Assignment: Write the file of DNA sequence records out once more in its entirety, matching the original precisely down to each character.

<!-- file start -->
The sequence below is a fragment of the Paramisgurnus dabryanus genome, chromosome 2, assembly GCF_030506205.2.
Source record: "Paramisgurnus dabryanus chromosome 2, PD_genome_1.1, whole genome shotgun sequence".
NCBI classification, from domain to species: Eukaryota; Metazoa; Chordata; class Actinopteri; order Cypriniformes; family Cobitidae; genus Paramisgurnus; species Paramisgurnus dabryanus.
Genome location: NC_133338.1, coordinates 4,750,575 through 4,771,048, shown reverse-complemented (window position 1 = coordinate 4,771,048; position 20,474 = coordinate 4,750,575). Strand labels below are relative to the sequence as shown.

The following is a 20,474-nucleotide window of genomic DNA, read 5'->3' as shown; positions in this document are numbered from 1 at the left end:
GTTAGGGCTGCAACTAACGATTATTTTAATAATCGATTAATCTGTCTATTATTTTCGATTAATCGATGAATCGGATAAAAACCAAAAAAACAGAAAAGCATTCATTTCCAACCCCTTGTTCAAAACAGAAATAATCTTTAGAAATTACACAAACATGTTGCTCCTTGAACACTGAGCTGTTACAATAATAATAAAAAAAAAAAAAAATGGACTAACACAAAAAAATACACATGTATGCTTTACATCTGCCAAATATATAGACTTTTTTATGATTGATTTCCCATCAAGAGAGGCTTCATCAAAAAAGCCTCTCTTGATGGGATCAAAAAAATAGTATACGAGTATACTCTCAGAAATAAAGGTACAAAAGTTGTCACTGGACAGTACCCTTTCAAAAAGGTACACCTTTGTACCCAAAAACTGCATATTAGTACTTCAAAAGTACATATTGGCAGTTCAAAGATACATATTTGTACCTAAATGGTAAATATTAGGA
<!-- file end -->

The sequence below is a fragment of the Paramisgurnus dabryanus genome, chromosome 2, assembly GCF_030506205.2.
Source record: "Paramisgurnus dabryanus chromosome 2, PD_genome_1.1, whole genome shotgun sequence".
NCBI classification, from domain to species: Eukaryota; Metazoa; Chordata; class Actinopteri; order Cypriniformes; family Cobitidae; genus Paramisgurnus; species Paramisgurnus dabryanus.
Genome location: NC_133338.1, coordinates 4,750,575 through 4,771,048, shown reverse-complemented (window position 1 = coordinate 4,771,048; position 20,474 = coordinate 4,750,575). Strand labels below are relative to the sequence as shown.

The following is a 20,474-nucleotide window of genomic DNA, read 5'->3' as shown; positions in this document are numbered from 1 at the left end:
GTTAGGGCTGCAACTAACGATTATTTTAATAATCGATTAATCTGTCTATTATTTTCGATTAATCGATGAATCGGATAAAAACCAAAAAAACAGAAAAGCATTCATTTCCAACCCCTTGTTCAAAACAGAAATAATCTTTAGAAATTACACAAACATGTTGCTCCTTGAACACTGAGCTGTTACAATAATAATAAAAAAAAAAAAAAATGGACTAACACAAAAAAATACACATGTATGCTTTACATCTGCCAAATATATAGACTTTTTTATGATTGATTTCCCATCAAGAGAGGCTTCATCAAAAAAGCCTCTCTTGATGGGATCAAAAAAATAGTATACGAGTATACTCTCAGAAATAAAGGTACAAAAGTTGTCACTGGACAGTACCCTTTCAAAAAGGTACACCTTTGTACCCAAAAACTGCATATTAGTACTTCAAAAGTACATATTGGCAGTTCAAAGATACATATTTGTACCTAAATGGTAAATATTAGGA